Collaboration on increased creativity 

Example of students’ work on redesigning the transmission towers. Credit: Estonian Academy of Arts, Tallinn Strategic Management Department, Spatial Design Competence Centre.


The project aims to repurpose unused electricity powerline masts on the Pollinator Highway in Tallinn and reimagine a new life for them. It preserves the masts as landmarks, adding an exciting layer to the history of the Pollinator Highway and giving them a new meaning and function. The concept was to turn them into a new kind of “energy mast” with integrated smart city solutions that function as landmarks and support versatile uses. The project is part of the Pollinator Highway, a green corridor that connects the city outskirts to the centre where special attention is given to supporting the lifecycles of insects. The masts are a rare opportunity to bring vertical scale to urban planning. By dismantling the pylons in modules and reassembling them in a new way, the masts might become, for example, light poles, greenhouses, climbing towers or observation platforms. These five old masts will become new landmarks in the area and an opportunity to test new landscape ideas on a bigger scale and in a vertical orientation.

Description of practice 

The project involved several steps:

● A collaboration process with the Estonian Academy of Arts, to reconceptualise the pylons
● A design process based on students’ work where potential new uses for the masts were laid out
● Selection and further development of the potential new uses by architects and planners
● Gathering and analysis of feedback from stakeholders and the public in an exhibition and live event
● An agile piloting process, “From grey to green: vertical green infrastructure”
● Rebuilding the masts

Who is involved  

The project team comprises urban planners, architects, engineers, local focus group members and students from the Estonian Academy of Arts in Tallinn. The towers are to be given a new form and function in collaboration with the architecture faculty (the students, professional architects and construction engineers) at the Estonian Academy of Arts in a process of creating new concepts. Students from the Estonian Academy of Arts collected input from local citizens by asking their opinion of and for ideas regarding the masts. The new concepts will be taken further in collaboration with the current owner of the masts (Elering) and the City of Tallinn.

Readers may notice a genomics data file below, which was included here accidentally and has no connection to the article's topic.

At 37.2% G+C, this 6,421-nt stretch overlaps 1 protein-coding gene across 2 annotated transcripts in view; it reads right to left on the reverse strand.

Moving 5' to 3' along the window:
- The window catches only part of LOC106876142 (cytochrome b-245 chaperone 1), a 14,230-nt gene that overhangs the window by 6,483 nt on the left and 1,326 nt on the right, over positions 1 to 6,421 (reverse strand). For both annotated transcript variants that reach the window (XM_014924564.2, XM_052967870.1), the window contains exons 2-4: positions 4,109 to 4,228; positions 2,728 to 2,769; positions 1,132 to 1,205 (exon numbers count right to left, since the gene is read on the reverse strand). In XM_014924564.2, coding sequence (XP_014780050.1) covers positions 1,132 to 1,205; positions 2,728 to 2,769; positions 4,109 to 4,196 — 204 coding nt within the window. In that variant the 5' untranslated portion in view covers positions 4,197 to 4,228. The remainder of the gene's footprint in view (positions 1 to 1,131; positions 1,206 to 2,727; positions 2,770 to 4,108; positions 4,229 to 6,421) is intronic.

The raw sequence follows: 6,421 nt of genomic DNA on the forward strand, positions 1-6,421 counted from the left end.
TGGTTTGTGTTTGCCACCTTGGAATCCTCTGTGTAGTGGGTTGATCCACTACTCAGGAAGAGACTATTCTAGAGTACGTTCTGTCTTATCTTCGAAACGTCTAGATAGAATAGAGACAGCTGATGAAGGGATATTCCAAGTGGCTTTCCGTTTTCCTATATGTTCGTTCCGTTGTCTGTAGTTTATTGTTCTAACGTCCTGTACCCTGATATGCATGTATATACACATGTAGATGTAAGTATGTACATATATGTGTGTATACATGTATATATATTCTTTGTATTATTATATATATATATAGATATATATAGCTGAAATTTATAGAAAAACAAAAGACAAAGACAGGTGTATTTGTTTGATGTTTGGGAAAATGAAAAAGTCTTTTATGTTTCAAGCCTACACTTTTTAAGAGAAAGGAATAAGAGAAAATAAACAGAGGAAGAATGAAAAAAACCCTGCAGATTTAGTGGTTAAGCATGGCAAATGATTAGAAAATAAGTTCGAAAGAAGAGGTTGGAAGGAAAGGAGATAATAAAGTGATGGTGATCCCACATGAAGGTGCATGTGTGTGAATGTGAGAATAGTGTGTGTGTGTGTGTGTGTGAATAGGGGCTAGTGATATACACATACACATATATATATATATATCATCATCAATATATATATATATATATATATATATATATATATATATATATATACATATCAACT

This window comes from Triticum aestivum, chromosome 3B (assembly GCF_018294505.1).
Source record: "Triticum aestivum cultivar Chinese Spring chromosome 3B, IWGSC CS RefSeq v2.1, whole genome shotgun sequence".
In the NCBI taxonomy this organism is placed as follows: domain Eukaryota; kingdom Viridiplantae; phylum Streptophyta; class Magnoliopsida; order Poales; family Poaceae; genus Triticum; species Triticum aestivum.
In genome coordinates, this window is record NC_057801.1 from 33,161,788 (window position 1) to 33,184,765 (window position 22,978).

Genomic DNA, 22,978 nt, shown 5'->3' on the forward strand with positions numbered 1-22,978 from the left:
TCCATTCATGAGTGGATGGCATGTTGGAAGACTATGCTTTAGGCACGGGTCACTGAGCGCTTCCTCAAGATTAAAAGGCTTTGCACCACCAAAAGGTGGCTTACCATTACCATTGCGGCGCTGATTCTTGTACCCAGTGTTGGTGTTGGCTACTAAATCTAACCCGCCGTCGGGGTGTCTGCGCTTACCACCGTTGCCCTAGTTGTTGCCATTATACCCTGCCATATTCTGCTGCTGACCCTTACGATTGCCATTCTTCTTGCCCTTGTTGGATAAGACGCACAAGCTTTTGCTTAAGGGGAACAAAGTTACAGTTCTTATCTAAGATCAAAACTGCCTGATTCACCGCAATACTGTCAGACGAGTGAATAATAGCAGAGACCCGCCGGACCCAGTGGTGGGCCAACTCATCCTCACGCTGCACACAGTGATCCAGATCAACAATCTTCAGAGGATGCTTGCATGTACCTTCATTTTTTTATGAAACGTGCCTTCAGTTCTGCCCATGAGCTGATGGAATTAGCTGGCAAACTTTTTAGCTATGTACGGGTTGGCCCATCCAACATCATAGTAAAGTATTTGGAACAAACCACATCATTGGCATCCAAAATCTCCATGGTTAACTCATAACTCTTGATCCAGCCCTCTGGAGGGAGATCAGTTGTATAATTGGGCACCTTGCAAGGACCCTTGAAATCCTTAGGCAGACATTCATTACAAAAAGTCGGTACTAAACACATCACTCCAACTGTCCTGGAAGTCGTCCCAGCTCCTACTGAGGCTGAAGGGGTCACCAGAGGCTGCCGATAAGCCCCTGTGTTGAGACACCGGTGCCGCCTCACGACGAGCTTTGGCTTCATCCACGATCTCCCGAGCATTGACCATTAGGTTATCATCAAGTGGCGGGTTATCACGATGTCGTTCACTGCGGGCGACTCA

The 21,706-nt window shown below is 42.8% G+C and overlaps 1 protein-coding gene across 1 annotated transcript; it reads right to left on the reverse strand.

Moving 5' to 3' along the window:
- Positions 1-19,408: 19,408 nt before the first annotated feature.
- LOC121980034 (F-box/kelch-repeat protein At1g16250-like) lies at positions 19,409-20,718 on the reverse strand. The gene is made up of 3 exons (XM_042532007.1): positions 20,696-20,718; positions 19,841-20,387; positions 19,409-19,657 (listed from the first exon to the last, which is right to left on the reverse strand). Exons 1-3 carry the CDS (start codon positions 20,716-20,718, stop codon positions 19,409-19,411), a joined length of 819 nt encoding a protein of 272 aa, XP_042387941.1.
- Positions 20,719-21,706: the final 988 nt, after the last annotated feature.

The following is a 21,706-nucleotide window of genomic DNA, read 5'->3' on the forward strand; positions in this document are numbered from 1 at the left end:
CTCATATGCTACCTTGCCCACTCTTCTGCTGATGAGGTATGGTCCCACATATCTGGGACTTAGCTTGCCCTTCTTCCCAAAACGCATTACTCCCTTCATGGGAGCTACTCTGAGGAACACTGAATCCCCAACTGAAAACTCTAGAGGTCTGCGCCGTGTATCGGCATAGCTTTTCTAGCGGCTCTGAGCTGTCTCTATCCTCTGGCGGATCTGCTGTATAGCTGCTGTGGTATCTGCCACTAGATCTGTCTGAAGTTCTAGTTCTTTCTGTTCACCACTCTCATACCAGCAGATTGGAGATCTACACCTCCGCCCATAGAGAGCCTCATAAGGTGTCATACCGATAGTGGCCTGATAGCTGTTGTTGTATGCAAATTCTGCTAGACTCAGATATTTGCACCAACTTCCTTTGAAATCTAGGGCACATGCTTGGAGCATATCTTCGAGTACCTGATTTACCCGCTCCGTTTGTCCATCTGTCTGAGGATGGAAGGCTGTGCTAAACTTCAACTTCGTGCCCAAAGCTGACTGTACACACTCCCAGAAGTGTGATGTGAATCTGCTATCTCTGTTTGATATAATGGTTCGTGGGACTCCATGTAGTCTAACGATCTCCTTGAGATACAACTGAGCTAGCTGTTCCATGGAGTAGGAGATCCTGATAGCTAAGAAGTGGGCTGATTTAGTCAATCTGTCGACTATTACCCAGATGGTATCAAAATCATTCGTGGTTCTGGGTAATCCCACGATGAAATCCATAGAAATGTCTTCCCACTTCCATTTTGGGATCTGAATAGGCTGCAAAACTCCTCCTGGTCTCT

Promotion and communication 

Promotion was carried out through public events on location in the spring of 2022 and on social media in the autumn of 2021. The latter included the Pollinator Highway co-creation site, the Pollinator Highway Instagram page, a Facebook Live event and interactions with local news media throughout the project timeline.
The results will be communicated through a Facebook Live event and press releases (work in progress). To gather feedback, the intermediate results of the project were put on public display in an exhibition in the tunnel exhibition space of Tallinn’s Liberty Square in August–September 2021. The final architectural concepts were introduced to stakeholders and the public in the form of a Facebook Live event in September 2021.


Software: GIS knowhow and proficiency in various 3D modelling programs; using different software is an opportunity to use different applications and tools
Skills: Competence in architecture and engineering, and presentation skills
Resources: Virtual conference platforms; Good communication and storytelling skills

Time commitment 

The Pollinator Highway project ran from 2018 to the autumn of 2022. The nine-month collaborative process began in January 2021. Work on the masts began in the spring of 2021 and will continue for several years.

Level of participation
  • No participation (stakeholders/citizens were not included) 
  • Informing (informing citizens about what is planned) 
  • Consultation (offering options and listening to the feedback)  
  • Co-production in some of the aspects 
  • Co-production from start to finish
Urban planning challenge(s) tackled Governance and institutional factors

  • Working collaboratively
  • Standards and regulatory processes
  • Finance

Stakeholder engagement

  • Public acceptance
  • Shared decision-making 
  • Social inclusion

Knowledge and skills

  • Awareness and communication
  • Expertise
  • Technical integration

Lessons learned

● Supporting collaboration and working across different teams and professions to provide diverse expertise is essential to developing an innovative concept.
● Ideas gained from public participation can be beneficial at different stages of the project.
● Cooperation with the masts’ owner meant a lot of agreements had to be negotiated.
● Teamwork online was challenging at times.
● It is difficult to fit all parties’ time schedules into one timeline.
● Public participation raises lots of contradictory ideas and expectations.


● Through a continuous process of collaboration and feedback, and of involving different stakeholders and experts, the transmission towers will be given a new form and function, maintaining the heritage of the site.
● Results will be visible in the near future as the masts are repurposed; for now, however, the design process has benefited from different inputs from various interest groups and overall the feedback has been positive.

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Repurposing the transmission towers on the Pollinator Highway co-creation site